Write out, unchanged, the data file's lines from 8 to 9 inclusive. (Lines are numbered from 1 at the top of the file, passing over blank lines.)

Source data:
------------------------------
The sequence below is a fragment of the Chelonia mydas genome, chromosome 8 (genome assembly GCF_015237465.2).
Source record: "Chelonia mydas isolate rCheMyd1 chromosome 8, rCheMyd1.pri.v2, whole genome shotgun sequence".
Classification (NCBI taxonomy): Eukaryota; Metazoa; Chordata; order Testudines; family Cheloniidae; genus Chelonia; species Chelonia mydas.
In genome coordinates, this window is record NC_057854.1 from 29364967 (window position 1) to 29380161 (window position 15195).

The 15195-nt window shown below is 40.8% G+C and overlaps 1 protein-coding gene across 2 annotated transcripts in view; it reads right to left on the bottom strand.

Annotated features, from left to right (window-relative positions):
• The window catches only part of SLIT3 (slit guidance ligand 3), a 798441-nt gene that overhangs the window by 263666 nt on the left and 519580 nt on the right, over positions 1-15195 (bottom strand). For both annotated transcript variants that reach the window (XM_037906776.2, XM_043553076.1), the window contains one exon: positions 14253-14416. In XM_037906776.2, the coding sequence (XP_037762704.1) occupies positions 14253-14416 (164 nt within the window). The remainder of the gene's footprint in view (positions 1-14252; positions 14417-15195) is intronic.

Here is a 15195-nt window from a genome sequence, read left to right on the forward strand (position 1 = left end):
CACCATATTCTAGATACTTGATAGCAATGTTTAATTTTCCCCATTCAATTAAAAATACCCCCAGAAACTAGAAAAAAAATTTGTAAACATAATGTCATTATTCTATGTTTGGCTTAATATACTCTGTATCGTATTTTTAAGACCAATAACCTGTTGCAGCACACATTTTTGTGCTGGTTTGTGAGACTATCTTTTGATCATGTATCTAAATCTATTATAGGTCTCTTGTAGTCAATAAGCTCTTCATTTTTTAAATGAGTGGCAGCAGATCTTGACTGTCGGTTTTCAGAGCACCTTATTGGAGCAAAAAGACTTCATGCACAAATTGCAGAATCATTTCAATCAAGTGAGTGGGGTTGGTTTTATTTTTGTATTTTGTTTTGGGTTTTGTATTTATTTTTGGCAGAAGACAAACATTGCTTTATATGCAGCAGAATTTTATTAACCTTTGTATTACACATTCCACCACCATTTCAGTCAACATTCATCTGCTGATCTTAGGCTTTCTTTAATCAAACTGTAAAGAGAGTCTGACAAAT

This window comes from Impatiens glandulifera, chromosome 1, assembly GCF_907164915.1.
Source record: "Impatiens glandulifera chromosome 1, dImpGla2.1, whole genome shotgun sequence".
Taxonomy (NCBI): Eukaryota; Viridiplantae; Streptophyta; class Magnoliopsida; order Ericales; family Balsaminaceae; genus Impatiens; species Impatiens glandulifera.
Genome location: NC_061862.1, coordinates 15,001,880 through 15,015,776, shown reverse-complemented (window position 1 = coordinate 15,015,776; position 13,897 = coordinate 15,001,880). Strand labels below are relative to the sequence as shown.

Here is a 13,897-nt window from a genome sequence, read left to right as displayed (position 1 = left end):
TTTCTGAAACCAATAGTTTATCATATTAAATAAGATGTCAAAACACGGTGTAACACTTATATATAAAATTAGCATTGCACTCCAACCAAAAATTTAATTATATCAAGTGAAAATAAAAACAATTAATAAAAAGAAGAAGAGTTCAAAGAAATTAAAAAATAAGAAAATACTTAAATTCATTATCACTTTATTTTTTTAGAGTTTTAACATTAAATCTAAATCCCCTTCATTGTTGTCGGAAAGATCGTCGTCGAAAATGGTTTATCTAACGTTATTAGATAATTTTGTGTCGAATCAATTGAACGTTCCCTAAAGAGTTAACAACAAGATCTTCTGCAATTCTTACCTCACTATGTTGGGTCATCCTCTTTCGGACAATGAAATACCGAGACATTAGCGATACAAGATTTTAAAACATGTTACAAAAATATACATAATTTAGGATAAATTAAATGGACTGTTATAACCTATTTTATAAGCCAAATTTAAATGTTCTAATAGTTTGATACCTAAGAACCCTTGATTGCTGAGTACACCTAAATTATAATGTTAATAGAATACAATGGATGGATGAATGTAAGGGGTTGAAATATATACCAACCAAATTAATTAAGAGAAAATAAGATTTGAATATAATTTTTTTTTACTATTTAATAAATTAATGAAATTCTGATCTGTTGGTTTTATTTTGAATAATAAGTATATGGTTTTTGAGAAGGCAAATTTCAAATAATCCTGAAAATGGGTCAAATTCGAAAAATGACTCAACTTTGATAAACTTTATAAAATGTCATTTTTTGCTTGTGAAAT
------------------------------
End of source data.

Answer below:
Here is a 15195-nt window from a genome sequence, read left to right on the forward strand (position 1 = left end):
CACCATATTCTAGATACTTGATAGCAATGTTTAATTTTCCCCATTCAATTAAAAATACCCCCAGAAACTAGAAAAAAAATTTGTAAACATAATGTCATTATTCTATGTTTGGCTTAATATACTCTGTATCGTATTTTTAAGACCAATAACCTGTTGCAGCACACATTTTTGTGCTGGTTTGTGAGACTATCTTTTGATCATGTATCTAAATCTATTATAGGTCTCTTGTAGTCAATAAGCTCTTCATTTTTTAAATGAGTGGCAGCAGATCTTGACTGTCGGTTTTCAGAGCACCTTATTGGAGCAAAAAGACTTCATGCACAAATTGCAGAATCATTTCAATCAAGTGAGTGGGGTTGGTTTTATTTTTGTATTTTGTTTTGGGTTTTGTATTTATTTTTGGCAGAAGACAAACATTGCTTTATATGCAGCAGAATTTTATTAACCTTTGTATTACACATTCCACCACCATTTCAGTCAACATTCATCTGCTGATCTTAGGCTTTCTTTAATCAAACTGTAAAGAGAGTCTGACAAAT